Tetrathionate Hydrolase


Terawatt (1 × 1012 Watts)

UQox :

Oxidized Ubiquinone

UQred :

Reduced Ubiquinone


  1. Renewable Power Generation Costs in 2017. International Renewable Energy Agency, Abu Dhabi 2018.

    Google Scholar 

  2. Cebulla F, Haas J, Eichman J, Nowak W, Mancarella P. How much electrical energy storage do we need? A synthesis for the U.S., Europe, and Germany. Journal of Cleaner Production. 2018;181:449–59.

    Article  Google Scholar 

  3. Total electricity end use in the U.S. from 1975 to 2017 (in billion kilowatt hours). []. Accessed 10 Mar 2019.

  4. U.S. Energy Facts. []. Accessed 10 Mar 2019.

  5. Frew BA, Becker S, Dvorak MJ, Andresen GB, Jacobson MZ. Flexibility mechanisms and pathways to a highly renewable US electricity future. Energy. 2016;101:65–78.

    Article  Google Scholar 

  6. Shaner MR, Davis SJ, Lewis NS, Caldeira K. Geophysical constraints on the reliability of solar and wind power in the United States. Energy & Environmental Science. 2018;11:914–25.

    Article  Google Scholar 

  7. Frew BA. Optimizing the integration of renewable energy in the united states. Stanford University, Civil and environmentalEngineering; 2014.

    Google Scholar 

  8. World Population Growth. []. Accessed 10 Mar 2019.

  9. Electricity Explained, Use of electricity. []. Accessed 10 Mar 2019.

  10. US Energy Storage Market Tops the 1 GWh Milestone in 2017. []. ​Accessed 10 Mar 2019.

  11. Projected cumulative deployment capacity of energy storage market worldwide from 2015 to 2024 (in gigawatt hours). []. Accessed 10 Mar 2019.

  12. Spataru C, Kok YC, Barrett M, Sweetnam T. Techno-economic Assessment for Optimal Energy Storage Mix. Energy Procedia. 2015;83:515–24.

    Article  Google Scholar 

  13. Edberg O, Naish C. Energy storage and management study. Tech. rep for Scottish gov. AEA Technology PLC. 2010.

  14. Luo X, Wang J, Dooner M, Clarke J. Overview of current development in electrical energy storage technologies and the application potential in power system operation. Applied Energy. 2015;137:511–36.

    Article  Google Scholar 

  15. Electrical energy storage: white paper. []. Accessed 10 Mar 2019.

  16. MacDonald M, Darling RM. Modeling flow distribution and pressure drop in redox flow batteries. AIChE Journal. 2018;64:3746–55.

    Article  Google Scholar 

  17. Beaudin M, Zareipour H, Schellenberglabe A, Rosehart W. Energy storage for mitigating the variability of renewable electricity sources: An updated review. Energy for Sustainable Development. 2010;14:302–14.

    Article  Google Scholar 

  18. Armand M, Tarascon J-M. Building better batteries. Nature. 2008;451:652–7.

    Article  Google Scholar 

  19. Harry KJ, Hallinan DT, Parkinson DY, MacDowell AA, Balsara NP. Detection of subsurface structures underneath dendrites formed on cycled lithium metal electrodes. Nat Mater. 2014;13:69–73.

    Article  Google Scholar 

  20. Kim T, Song W, Son D-Y, Ono LK, Qi Y. Lithium-ion batteries: outlook on present, future, and hybridized technologies. Journal of Materials Chemistry A. 2019.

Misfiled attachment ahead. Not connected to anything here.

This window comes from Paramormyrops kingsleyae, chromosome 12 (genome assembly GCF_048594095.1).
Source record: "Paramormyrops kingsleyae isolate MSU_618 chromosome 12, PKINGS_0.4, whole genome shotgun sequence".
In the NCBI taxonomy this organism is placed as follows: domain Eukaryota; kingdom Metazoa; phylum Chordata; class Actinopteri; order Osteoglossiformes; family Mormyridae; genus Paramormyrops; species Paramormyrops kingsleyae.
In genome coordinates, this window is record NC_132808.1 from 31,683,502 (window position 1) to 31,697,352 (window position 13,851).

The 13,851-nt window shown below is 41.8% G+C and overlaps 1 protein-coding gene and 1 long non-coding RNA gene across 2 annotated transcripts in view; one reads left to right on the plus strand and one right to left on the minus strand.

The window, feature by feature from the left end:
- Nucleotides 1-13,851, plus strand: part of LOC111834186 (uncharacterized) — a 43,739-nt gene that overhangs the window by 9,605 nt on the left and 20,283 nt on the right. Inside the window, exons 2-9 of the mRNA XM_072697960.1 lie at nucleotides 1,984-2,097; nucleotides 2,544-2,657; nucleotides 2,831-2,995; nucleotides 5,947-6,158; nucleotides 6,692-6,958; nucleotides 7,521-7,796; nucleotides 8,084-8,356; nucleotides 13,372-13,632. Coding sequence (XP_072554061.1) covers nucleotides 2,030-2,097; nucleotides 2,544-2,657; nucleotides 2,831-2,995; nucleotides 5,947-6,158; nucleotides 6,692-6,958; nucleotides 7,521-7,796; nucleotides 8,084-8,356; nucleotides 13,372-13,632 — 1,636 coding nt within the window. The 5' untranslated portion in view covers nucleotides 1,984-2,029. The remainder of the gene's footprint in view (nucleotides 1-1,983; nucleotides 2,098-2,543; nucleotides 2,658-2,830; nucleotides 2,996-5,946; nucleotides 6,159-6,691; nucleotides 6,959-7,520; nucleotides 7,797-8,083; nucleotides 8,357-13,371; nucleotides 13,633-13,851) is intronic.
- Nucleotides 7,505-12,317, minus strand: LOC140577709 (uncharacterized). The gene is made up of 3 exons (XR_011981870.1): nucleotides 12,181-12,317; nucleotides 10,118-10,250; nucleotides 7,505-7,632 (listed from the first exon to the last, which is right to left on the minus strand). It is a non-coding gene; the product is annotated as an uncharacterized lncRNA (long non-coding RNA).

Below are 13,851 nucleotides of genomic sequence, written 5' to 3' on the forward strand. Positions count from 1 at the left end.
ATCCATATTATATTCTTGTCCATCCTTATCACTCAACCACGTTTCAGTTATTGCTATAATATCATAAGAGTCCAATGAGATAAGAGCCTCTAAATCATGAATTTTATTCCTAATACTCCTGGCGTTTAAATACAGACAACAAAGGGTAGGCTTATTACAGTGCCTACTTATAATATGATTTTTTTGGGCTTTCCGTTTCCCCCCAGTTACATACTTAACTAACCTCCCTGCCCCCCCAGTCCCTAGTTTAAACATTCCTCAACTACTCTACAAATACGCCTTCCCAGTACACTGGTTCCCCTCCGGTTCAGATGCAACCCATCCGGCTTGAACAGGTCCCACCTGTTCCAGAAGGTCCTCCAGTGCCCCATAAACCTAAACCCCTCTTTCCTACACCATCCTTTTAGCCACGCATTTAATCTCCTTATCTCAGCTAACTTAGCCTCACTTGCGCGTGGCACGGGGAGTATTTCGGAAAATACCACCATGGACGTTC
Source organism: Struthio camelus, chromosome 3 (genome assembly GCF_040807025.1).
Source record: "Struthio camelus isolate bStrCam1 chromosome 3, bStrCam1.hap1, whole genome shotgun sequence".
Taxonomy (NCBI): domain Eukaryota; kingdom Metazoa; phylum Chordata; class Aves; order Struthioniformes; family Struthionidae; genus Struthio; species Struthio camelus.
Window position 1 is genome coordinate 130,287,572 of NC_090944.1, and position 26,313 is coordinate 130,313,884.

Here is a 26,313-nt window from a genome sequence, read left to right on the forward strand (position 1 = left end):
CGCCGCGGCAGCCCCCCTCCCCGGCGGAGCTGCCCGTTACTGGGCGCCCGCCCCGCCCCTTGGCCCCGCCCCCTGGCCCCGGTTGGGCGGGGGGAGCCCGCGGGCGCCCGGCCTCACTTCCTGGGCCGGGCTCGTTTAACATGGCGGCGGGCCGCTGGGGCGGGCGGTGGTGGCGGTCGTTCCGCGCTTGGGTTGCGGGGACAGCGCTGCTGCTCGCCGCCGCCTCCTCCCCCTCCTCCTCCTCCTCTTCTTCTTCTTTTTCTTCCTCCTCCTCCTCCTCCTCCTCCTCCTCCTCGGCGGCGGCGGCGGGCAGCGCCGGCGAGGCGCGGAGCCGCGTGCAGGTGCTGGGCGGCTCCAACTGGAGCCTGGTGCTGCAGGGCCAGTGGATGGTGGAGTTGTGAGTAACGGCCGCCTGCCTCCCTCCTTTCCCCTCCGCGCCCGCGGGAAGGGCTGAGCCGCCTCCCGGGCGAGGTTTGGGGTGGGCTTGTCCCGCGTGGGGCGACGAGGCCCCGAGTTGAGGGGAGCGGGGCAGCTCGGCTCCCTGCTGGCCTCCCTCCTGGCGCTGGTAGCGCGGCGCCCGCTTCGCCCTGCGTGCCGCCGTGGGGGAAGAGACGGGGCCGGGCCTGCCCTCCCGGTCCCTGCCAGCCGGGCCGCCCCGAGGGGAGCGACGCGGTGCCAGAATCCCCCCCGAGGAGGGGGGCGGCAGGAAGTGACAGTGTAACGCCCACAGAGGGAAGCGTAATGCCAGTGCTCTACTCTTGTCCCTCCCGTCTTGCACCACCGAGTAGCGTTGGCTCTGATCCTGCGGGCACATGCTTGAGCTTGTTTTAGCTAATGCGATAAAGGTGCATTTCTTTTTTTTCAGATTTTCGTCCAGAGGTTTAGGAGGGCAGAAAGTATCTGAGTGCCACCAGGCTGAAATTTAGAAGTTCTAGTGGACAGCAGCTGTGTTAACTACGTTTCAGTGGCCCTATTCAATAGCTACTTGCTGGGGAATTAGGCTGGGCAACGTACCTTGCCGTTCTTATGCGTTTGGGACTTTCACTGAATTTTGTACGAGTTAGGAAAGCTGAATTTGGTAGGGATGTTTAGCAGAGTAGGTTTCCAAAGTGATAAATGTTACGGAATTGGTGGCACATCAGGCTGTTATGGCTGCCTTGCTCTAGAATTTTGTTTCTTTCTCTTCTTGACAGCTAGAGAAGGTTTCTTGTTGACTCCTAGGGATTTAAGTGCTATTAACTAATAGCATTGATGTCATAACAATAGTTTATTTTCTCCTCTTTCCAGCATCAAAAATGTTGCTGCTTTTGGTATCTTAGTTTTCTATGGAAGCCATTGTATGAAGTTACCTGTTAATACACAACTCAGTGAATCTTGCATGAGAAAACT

21. Chen H, Cong TN, Yang W, Tan C, Li Y, Ding Y. Progress in electrical energy storage system: A critical review. Progress in Natural Science. 2009;19:291–312.

    Article  Google Scholar 

  22. How Much Lithium is in a Li-Ion Vehicle Battery? []​. Accessed 10 Mar 2019.

  23. Larcher D, Tarascon JM. Towards greener and more sustainable batteries for electrical energy storage. Nat Chem. 2015;7:19–29.

    Article  Google Scholar 

  24. Royston E, Ghosh A, Kofinas P, Harris MT, Culver JN. Self-Assembly of Virus-Structured High Surface Area Nanomaterials and Their Application as Battery Electrodes. American Society Chemistry. 2007;24:906–12.

    Google Scholar 

  25. Lee YJ, Yi H, Kim W-J, Kang K, Yun DS. Fabricating Genetically Engineered High-Power Lithium-Ion Batteries Using Multiple Virus Genes. Science. 2009:324.

  26. Li X, Xu H, Chen Z-S, Chen G. Biosynthesis of Nanoparticles by Microorganisms and Their Applications. Journal of Nanomaterials. 2011;2011:1–16.

    Google Scholar 

  27. Steger U, Achterberg W, Blok K, Bode H, Frenz W, Gather C, Hanekamp G, Imboden D, Jahnke M, Kost M, Kurz R, Nutzinger HG, Ziesemer T. Sustainable Development and Innovation in the Energy Sector. Springer Science & Business Media. 2005.

  28. The Middle East, Africa, and Asia now drive nearly all global energy consumption growth. []. ​Accessed 10 Mar 2019.

  29. Slade R, Bauen A, Gross R. Global bioenergy resources. Nature Climate Change. 2014;4:99–105.

    Article  Google Scholar 

  30. Lal R. Carbon sequestration. Philos Trans R Soc Lond B Biol Sci. 2008;363:815–30.

    Article  Google Scholar 

  31. Foley JA. Net primary productivity in the terrestrial biosphere: The application of a global model. Journal of geophysical research. 1994;99.

    Article  Google Scholar 

  32. Falkowski P, Scholes RJ, Boyle E, Canadell J, Canfield D, Elser J, Gruber N, Hibbard K, Högberg P, Linder S, et al. The Global Carbon Cycle: A Test of Our Knowledge of Earth as a System. Science. 2000;290:291–6.

    Article  Google Scholar 

  33. Le Quéré C, Andrew RM, Friedlingstein P, Sitch S, Hauck J, Pongratz J, Pickers PA, Korsbakken JI, Peters GP, Canadell JG, et al. Global Carbon Budget 2018. Earth System Science Data. 2018;10:2141–94.

    Article  Google Scholar 

  34. Johnston NAC, Blake DR, Rowland FS, Elliott S, Lackner KS, Ziock HJ, Dubey MK, Hanson HP, Barr S. Chemical transport modeling of potential atmospheric CO2 sinks. Energy Conversion and Management. 2003.